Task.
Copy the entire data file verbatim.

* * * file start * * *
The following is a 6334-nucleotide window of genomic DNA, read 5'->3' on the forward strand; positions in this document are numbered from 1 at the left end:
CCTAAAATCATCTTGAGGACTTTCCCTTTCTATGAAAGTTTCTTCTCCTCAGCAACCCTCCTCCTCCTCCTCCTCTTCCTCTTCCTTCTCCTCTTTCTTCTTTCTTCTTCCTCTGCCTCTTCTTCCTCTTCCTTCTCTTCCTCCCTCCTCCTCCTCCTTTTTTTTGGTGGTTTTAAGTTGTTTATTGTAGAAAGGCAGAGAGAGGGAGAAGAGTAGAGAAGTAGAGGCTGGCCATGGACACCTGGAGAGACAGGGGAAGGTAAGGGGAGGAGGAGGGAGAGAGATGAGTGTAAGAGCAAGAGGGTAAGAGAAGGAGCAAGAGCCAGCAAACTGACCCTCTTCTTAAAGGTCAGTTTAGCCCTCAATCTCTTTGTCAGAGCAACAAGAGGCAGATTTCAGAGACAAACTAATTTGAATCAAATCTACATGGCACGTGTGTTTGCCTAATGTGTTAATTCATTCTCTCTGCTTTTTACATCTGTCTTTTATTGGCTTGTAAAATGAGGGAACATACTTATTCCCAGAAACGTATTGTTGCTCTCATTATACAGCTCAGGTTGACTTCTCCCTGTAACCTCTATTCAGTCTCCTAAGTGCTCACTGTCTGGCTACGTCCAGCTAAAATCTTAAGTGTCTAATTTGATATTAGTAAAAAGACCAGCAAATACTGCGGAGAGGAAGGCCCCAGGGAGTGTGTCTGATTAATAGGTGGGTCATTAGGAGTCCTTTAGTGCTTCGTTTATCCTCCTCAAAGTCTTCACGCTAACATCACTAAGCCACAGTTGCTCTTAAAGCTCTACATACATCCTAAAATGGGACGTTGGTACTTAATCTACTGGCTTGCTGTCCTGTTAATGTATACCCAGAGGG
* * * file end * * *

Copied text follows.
The following is a 6334-nucleotide window of genomic DNA, read 5'->3' on the forward strand; positions in this document are numbered from 1 at the left end:
CCTAAAATCATCTTGAGGACTTTCCCTTTCTATGAAAGTTTCTTCTCCTCAGCAACCCTCCTCCTCCTCCTCCTCTTCCTCTTCCTTCTCCTCTTTCTTCTTTCTTCTTCCTCTGCCTCTTCTTCCTCTTCCTTCTCTTCCTCCCTCCTCCTCCTCCTTTTTTTTGGTGGTTTTAAGTTGTTTATTGTAGAAAGGCAGAGAGAGGGAGAAGAGTAGAGAAGTAGAGGCTGGCCATGGACACCTGGAGAGACAGGGGAAGGTAAGGGGAGGAGGAGGGAGAGAGATGAGTGTAAGAGCAAGAGGGTAAGAGAAGGAGCAAGAGCCAGCAAACTGACCCTCTTCTTAAAGGTCAGTTTAGCCCTCAATCTCTTTGTCAGAGCAACAAGAGGCAGATTTCAGAGACAAACTAATTTGAATCAAATCTACATGGCACGTGTGTTTGCCTAATGTGTTAATTCATTCTCTCTGCTTTTTACATCTGTCTTTTATTGGCTTGTAAAATGAGGGAACATACTTATTCCCAGAAACGTATTGTTGCTCTCATTATACAGCTCAGGTTGACTTCTCCCTGTAACCTCTATTCAGTCTCCTAAGTGCTCACTGTCTGGCTACGTCCAGCTAAAATCTTAAGTGTCTAATTTGATATTAGTAAAAAGACCAGCAAATACTGCGGAGAGGAAGGCCCCAGGGAGTGTGTCTGATTAATAGGTGGGTCATTAGGAGTCCTTTAGTGCTTCGTTTATCCTCCTCAAAGTCTTCACGCTAACATCACTAAGCCACAGTTGCTCTTAAAGCTCTACATACATCCTAAAATGGGACGTTGGTACTTAATCTACTGGCTTGCTGTCCTGTTAATGTATACCCAGAGGG